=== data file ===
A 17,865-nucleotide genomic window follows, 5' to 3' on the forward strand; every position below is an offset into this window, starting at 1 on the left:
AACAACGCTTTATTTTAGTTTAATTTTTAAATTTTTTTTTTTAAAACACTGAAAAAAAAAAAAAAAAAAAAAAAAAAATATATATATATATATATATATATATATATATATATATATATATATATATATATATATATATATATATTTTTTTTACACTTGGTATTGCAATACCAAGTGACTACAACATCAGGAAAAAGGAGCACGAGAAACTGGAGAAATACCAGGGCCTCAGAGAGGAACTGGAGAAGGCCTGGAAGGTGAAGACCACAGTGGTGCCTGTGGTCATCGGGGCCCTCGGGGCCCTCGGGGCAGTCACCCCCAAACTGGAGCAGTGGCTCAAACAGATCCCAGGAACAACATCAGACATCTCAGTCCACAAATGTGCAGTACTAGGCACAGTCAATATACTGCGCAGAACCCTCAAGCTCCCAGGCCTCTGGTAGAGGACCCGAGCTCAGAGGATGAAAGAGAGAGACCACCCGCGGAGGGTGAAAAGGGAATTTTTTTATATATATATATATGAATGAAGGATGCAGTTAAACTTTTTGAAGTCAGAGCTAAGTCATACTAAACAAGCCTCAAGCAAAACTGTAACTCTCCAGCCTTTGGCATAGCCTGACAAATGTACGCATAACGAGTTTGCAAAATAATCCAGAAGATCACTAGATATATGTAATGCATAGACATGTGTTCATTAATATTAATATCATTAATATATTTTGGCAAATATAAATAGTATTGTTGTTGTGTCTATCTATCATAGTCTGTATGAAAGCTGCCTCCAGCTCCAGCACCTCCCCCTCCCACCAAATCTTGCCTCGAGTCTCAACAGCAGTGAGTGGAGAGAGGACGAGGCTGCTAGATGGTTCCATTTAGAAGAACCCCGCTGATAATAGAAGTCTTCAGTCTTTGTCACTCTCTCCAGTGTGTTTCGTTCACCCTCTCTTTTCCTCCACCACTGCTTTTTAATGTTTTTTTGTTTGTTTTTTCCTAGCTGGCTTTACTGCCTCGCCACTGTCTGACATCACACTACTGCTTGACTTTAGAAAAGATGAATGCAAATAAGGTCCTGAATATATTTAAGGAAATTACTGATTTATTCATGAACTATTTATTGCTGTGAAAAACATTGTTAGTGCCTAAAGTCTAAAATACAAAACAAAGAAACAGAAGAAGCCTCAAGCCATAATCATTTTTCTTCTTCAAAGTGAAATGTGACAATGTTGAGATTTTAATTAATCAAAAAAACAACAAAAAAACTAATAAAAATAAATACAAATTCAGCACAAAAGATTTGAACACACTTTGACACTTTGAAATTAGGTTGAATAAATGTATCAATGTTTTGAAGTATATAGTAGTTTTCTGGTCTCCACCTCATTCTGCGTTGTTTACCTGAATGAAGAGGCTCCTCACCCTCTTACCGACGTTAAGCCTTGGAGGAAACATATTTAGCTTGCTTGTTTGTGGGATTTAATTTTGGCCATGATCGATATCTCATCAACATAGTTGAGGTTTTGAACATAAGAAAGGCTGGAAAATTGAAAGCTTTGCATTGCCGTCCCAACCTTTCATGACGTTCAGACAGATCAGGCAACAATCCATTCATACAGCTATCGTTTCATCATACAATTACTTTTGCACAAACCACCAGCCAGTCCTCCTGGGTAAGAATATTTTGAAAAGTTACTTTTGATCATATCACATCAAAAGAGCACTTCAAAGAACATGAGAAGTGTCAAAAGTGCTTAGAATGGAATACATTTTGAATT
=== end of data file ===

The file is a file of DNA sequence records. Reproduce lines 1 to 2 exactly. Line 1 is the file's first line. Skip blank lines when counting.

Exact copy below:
A 17,865-nucleotide genomic window follows, 5' to 3' on the forward strand; every position below is an offset into this window, starting at 1 on the left:
AACAACGCTTTATTTTAGTTTAATTTTTAAATTTTTTTTTTTAAAACACTGAAAAAAAAAAAAAAAAAAAAAAAAAAATATATATATATATATATATATATATATATATATATATATATATATATATATATATATATATATATATTTTTTTTACACTTGGTATTGCAATACCAAGTGACTACAACATCAGGAAAAAGGAGCACGAGAAACTGGAGAAATACCAGGGCCTCAGAGAGGAACTGGAGAAGGCCTGGAAGGTGAAGACCACAGTGGTGCCTGTGGTCATCGGGGCCCTCGGGGCCCTCGGGGCAGTCACCCCCAAACTGGAGCAGTGGCTCAAACAGATCCCAGGAACAACATCAGACATCTCAGTCCACAAATGTGCAGTACTAGGCACAGTCAATATACTGCGCAGAACCCTCAAGCTCCCAGGCCTCTGGTAGAGGACCCGAGCTCAGAGGATGAAAGAGAGAGACCACCCGCGGAGGGTGAAAAGGGAATTTTTTTATATATATATATATGAATGAAGGATGCAGTTAAACTTTTTGAAGTCAGAGCTAAGTCATACTAAACAAGCCTCAAGCAAAACTGTAACTCTCCAGCCTTTGGCATAGCCTGACAAATGTACGCATAACGAGTTTGCAAAATAATCCAGAAGATCACTAGATATATGTAATGCATAGACATGTGTTCATTAATATTAATATCATTAATATATTTTGGCAAATATAAATAGTATTGTTGTTGTGTCTATCTATCATAGTCTGTATGAAAGCTGCCTCCAGCTCCAGCACCTCCCCCTCCCACCAAATCTTGCCTCGAGTCTCAACAGCAGTGAGTGGAGAGAGGACGAGGCTGCTAGATGGTTCCATTTAGAAGAACCCCGCTGATAATAGAAGTCTTCAGTCTTTGTCACTCTCTCCAGTGTGTTTCGTTCACCCTCTCTTTTCCTCCACCACTGCTTTTTAATGTTTTTTTGTTTGTTTTTTCCTAGCTGGCTTTACTGCCTCGCCACTGTCTGACATCACACTACTGCTTGACTTTAGAAAAGATGAATGCAAATAAGGTCCTGAATATATTTAAGGAAATTACTGATTTATTCATGAACTATTTATTGCTGTGAAAAACATTGTTAGTGCCTAAAGTCTAAAATACAAAACAAAGAAACAGAAGAAGCCTCAAGCCATAATCATTTTTCTTCTTCAAAGTGAAATGTGACAATGTTGAGATTTTAATTAATCAAAAAAACAACAAAAAAACTAATAAAAATAAATACAAATTCAGCACAAAAGATTTGAACACACTTTGACACTTTGAAATTAGGTTGAATAAATGTATCAATGTTTTGAAGTATATAGTAGTTTTCTGGTCTCCACCTCATTCTGCGTTGTTTACCTGAATGAAGAGGCTCCTCACCCTCTTACCGACGTTAAGCCTTGGAGGAAACATATTTAGCTTGCTTGTTTGTGGGATTTAATTTTGGCCATGATCGATATCTCATCAACATAGTTGAGGTTTTGAACATAAGAAAGGCTGGAAAATTGAAAGCTTTGCATTGCCGTCCCAACCTTTCATGACGTTCAGACAGATCAGGCAACAATCCATTCATACAGCTATCGTTTCATCATACAATTACTTTTGCACAAACCACCAGCCAGTCCTCCTGGGTAAGAATATTTTGAAAAGTTACTTTTGATCATATCACATCAAAAGAGCACTTCAAAGAACATGAGAAGTGTCAAAAGTGCTTAGAATGGAATACATTTTGAATT